JAN 06, 2020 9:27 AM PST

Psychedelics Linked to Stronger Connection to Nature

WRITTEN BY: Julia Travers

Taking psychedelic drugs, sometimes referred to as “tripping,” was recently shown to increase individuals’ “nature relatedness” or positive association with and connection to the natural world. Researchers from the Imperial College London’s Centre for Psychedelic Research worked with 654 people planning to take substances like psilocybin mushrooms, LSD, ayahuasca, DMT, mescaline and ibogaine -- which vary widely in chemical make-up and effect. Using statistical analysis of the participants’ self-reported relationship with nature before and after taking the drugs, the study authors found “a strong relationship between the amount of lifetime use of psychedelics and nature relatedness, as well as increases in nature relatedness from before to after psychedelic use.”

The sample population’s baseline nature connection was higher than demographically similar populations, which the researchers stated may have been linked to previous psychedelic experiences. The participants’ nature relatedness was found to significantly increase two weeks, four weeks and two years after taking the substances. An increase in feelings of “well-being” was also recorded when the individuals’ appreciative attitudes toward nature increased.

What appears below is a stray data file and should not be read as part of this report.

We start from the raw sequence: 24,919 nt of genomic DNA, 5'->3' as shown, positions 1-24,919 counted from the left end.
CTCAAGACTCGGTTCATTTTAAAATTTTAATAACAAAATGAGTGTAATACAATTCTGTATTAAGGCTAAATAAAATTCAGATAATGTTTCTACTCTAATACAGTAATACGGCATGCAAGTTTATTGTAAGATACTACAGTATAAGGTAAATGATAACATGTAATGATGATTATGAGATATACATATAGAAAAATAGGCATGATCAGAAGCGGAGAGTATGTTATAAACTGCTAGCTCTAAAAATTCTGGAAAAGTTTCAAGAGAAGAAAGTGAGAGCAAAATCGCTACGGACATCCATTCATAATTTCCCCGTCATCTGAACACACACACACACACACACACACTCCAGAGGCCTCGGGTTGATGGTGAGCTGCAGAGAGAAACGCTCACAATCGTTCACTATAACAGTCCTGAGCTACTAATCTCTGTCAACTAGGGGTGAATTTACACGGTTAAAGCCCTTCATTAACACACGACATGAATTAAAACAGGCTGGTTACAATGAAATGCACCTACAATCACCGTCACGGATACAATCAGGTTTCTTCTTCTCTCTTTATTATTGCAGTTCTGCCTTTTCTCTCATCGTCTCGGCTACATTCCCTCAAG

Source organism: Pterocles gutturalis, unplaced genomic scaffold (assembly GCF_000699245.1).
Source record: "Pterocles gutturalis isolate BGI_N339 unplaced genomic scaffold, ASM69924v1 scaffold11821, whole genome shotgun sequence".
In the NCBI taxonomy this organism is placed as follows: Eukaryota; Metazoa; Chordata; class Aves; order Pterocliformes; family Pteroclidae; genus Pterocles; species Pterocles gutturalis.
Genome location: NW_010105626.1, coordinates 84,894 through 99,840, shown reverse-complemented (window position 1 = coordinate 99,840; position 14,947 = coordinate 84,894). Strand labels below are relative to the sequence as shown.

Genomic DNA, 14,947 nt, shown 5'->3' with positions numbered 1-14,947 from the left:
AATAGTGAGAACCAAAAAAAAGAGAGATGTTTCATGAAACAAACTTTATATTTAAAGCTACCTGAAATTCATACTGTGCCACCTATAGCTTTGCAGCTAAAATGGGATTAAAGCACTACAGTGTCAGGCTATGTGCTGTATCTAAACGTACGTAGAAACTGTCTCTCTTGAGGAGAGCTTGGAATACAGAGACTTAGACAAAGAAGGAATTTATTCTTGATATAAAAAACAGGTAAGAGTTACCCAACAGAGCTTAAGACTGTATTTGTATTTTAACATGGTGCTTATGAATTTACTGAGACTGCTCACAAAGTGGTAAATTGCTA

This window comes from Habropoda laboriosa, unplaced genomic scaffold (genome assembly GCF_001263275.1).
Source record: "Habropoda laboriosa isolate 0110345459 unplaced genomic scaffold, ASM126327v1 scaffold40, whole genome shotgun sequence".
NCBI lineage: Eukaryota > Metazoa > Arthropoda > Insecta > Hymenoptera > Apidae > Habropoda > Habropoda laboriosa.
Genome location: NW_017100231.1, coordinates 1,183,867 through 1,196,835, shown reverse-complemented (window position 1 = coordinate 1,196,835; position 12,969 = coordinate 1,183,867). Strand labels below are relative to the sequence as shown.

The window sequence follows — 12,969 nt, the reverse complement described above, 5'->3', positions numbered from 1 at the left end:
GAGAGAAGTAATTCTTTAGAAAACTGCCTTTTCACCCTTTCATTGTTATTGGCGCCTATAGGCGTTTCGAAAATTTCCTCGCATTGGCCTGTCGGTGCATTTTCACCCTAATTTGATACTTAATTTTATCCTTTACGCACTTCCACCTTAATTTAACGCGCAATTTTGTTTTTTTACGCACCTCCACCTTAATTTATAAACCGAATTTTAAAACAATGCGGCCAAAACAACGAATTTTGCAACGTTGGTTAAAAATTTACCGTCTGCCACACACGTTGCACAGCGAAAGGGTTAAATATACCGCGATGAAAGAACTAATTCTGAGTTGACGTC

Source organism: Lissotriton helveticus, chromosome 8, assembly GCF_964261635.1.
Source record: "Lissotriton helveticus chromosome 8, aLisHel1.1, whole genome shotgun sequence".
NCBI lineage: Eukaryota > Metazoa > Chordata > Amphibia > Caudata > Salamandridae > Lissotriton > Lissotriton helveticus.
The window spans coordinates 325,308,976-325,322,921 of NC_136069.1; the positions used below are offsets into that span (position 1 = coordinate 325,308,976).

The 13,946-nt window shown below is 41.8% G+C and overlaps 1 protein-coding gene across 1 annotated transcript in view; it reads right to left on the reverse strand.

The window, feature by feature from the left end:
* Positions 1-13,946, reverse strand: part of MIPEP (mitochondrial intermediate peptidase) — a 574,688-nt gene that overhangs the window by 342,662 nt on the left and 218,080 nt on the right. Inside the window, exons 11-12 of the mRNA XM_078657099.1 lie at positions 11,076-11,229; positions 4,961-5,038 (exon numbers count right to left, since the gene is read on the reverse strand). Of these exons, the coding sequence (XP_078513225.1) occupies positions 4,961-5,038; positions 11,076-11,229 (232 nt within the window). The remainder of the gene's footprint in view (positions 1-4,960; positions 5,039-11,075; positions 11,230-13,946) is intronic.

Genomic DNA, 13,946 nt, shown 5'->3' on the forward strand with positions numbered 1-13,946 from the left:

“The here-presented evidence for a context- and state-dependent causal effect of psychedelic use on nature relatedness bears relevance for psychedelic treatment models in mental health and, in the face of the current ecological crisis, planetary health,” the study’s authors state. Psychedelic experiences are known to be somewhat unpredictable and vary from individual to individual. But “the extent of ego-dissolution and the perceived influence of natural surroundings during the acute psychedelic state” were found to influence the pro-nature and positive effects of the experiences.

Connecting to and spending time in nature has been found to be healthy and beneficial for people in multiple ways. It also can drive people’s interest in eco-friendly practices and conservation.

“Arguably, by meaningfully connecting with nature during a psychedelic experience (especially so if the experience is within the context of pleasing natural surroundings), otherwise healthy individuals may be enticed to spend more time in nature in the future, thereby adopting healthier, more nature-related lifestyles,” the authors wrote.

While cannabis legalization continues to advance across the U.S. at a fairly steady clip, a national movement to decriminalize psychedelics is also picking up steam, as Marijuana Movement reported.

Sources:

International Journal of Environmental Research and Public Health

Marijuana Movement

About the Author
  • Julia Travers is a writer, artist and teacher. She frequently covers science, tech, conservation and the arts. She enjoys solutions journalism. Find more of her work at jtravers.journoportfolio.com.
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